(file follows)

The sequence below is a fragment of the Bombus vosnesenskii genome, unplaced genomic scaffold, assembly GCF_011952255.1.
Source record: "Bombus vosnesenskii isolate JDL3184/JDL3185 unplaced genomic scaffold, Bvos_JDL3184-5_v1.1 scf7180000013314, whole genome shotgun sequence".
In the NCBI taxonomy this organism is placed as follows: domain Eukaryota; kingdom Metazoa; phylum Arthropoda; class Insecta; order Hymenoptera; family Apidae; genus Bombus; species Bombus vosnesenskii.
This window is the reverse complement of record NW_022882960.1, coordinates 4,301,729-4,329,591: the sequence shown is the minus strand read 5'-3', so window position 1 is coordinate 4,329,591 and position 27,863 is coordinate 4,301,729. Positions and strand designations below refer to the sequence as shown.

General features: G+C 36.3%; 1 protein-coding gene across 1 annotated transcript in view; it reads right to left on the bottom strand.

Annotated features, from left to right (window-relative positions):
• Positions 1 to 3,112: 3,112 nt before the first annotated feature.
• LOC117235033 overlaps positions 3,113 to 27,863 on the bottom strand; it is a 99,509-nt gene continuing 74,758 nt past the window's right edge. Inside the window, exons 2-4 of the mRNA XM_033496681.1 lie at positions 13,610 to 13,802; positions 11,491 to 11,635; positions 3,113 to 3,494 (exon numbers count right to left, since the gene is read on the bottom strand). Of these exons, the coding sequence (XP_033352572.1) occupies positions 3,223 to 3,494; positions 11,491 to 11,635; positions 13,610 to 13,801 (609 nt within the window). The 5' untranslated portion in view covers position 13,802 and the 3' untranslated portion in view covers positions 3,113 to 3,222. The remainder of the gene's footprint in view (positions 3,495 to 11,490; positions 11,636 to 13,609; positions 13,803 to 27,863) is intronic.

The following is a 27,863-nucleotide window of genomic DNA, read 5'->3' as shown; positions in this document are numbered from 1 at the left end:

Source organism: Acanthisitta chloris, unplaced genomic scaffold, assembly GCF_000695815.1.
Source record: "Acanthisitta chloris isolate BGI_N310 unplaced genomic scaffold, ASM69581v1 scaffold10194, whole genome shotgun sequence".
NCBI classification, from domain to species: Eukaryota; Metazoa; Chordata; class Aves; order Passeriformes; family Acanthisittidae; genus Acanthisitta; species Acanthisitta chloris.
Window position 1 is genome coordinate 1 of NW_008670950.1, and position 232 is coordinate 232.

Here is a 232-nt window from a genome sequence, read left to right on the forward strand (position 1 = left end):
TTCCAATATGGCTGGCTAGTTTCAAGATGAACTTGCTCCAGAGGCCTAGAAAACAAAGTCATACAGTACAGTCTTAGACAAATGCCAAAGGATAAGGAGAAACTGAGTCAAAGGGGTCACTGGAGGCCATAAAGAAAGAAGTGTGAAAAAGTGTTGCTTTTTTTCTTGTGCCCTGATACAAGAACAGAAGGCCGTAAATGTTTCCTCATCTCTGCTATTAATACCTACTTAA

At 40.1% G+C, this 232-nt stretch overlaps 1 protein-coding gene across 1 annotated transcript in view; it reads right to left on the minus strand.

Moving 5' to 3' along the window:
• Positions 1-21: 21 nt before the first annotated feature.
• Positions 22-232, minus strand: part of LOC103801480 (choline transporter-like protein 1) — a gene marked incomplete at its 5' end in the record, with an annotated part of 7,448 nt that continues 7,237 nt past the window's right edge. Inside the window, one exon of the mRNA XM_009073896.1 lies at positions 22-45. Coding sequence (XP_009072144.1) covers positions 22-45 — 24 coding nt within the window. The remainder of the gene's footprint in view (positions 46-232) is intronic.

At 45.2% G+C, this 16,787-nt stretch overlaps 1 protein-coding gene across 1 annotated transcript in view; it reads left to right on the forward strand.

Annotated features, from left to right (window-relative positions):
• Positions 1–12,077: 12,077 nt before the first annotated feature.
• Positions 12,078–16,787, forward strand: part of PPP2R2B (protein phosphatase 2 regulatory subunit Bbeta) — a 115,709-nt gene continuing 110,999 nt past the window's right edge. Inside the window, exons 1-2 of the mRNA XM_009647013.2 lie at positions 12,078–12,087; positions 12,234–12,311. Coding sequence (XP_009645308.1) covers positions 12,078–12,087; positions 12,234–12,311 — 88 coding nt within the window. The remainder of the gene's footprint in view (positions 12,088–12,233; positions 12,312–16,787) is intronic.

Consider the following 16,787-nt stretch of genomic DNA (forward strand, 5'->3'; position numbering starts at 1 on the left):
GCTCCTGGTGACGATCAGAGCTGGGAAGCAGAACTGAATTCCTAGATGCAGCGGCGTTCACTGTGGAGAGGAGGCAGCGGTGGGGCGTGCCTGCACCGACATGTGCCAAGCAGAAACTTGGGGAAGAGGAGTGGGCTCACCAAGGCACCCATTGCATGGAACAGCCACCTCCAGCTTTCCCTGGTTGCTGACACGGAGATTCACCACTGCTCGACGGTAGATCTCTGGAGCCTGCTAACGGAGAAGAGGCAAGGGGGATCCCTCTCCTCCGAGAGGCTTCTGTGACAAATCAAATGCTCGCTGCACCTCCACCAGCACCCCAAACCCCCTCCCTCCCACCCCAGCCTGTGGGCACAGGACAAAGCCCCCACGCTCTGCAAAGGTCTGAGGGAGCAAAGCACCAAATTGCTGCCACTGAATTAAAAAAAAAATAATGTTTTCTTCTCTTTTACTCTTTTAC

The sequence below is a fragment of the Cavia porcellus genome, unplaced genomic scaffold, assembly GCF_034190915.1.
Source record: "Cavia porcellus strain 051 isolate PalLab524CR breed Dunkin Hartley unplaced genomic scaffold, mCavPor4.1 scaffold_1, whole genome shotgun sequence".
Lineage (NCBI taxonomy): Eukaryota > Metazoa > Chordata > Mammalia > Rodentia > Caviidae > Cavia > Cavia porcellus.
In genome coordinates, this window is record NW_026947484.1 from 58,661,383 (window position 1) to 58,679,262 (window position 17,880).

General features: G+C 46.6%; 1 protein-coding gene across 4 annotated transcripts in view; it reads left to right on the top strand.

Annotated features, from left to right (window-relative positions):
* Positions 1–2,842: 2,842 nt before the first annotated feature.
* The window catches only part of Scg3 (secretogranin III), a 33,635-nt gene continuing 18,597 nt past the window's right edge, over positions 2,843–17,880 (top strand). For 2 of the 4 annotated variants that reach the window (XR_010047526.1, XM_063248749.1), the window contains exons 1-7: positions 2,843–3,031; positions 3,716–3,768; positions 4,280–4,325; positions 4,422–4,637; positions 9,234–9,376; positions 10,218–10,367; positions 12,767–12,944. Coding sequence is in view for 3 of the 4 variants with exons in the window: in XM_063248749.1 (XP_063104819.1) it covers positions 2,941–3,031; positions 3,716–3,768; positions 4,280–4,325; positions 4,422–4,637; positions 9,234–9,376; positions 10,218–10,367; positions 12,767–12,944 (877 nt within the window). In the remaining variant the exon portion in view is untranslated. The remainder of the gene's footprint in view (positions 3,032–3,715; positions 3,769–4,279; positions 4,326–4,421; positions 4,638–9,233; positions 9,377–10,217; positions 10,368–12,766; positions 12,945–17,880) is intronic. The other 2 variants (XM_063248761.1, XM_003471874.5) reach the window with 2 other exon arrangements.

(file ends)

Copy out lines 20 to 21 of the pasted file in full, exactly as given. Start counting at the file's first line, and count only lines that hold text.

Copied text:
At 45.2% G+C, this 16,787-nt stretch overlaps 1 protein-coding gene across 1 annotated transcript in view; it reads left to right on the forward strand.

Annotated features, from left to right (window-relative positions):